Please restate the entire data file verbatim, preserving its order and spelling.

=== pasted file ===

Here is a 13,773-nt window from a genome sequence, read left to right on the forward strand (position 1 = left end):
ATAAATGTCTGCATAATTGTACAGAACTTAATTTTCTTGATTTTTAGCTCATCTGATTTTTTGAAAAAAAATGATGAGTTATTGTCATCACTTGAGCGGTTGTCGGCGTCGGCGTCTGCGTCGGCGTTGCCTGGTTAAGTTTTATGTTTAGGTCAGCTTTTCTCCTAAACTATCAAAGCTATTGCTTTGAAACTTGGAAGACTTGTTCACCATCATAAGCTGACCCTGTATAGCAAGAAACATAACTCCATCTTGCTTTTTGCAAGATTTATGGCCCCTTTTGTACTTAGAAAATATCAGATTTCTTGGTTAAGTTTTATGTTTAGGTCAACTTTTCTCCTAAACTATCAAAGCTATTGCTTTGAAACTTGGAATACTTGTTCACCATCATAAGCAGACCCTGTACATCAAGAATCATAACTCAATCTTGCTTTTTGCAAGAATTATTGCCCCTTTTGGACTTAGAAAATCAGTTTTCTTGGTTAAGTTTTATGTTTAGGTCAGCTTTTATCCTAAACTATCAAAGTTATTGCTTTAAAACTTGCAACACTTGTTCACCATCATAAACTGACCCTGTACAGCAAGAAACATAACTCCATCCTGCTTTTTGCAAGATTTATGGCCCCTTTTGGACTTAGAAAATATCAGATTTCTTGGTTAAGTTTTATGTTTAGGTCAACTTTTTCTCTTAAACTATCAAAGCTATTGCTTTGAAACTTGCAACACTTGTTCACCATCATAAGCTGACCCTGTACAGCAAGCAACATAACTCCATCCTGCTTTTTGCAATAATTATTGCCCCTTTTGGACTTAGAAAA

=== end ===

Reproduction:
Here is a 13,773-nt window from a genome sequence, read left to right on the forward strand (position 1 = left end):
ATAAATGTCTGCATAATTGTACAGAACTTAATTTTCTTGATTTTTAGCTCATCTGATTTTTTGAAAAAAAATGATGAGTTATTGTCATCACTTGAGCGGTTGTCGGCGTCGGCGTCTGCGTCGGCGTTGCCTGGTTAAGTTTTATGTTTAGGTCAGCTTTTCTCCTAAACTATCAAAGCTATTGCTTTGAAACTTGGAAGACTTGTTCACCATCATAAGCTGACCCTGTATAGCAAGAAACATAACTCCATCTTGCTTTTTGCAAGATTTATGGCCCCTTTTGTACTTAGAAAATATCAGATTTCTTGGTTAAGTTTTATGTTTAGGTCAACTTTTCTCCTAAACTATCAAAGCTATTGCTTTGAAACTTGGAATACTTGTTCACCATCATAAGCAGACCCTGTACATCAAGAATCATAACTCAATCTTGCTTTTTGCAAGAATTATTGCCCCTTTTGGACTTAGAAAATCAGTTTTCTTGGTTAAGTTTTATGTTTAGGTCAGCTTTTATCCTAAACTATCAAAGTTATTGCTTTAAAACTTGCAACACTTGTTCACCATCATAAACTGACCCTGTACAGCAAGAAACATAACTCCATCCTGCTTTTTGCAAGATTTATGGCCCCTTTTGGACTTAGAAAATATCAGATTTCTTGGTTAAGTTTTATGTTTAGGTCAACTTTTTCTCTTAAACTATCAAAGCTATTGCTTTGAAACTTGCAACACTTGTTCACCATCATAAGCTGACCCTGTACAGCAAGCAACATAACTCCATCCTGCTTTTTGCAATAATTATTGCCCCTTTTGGACTTAGAAAA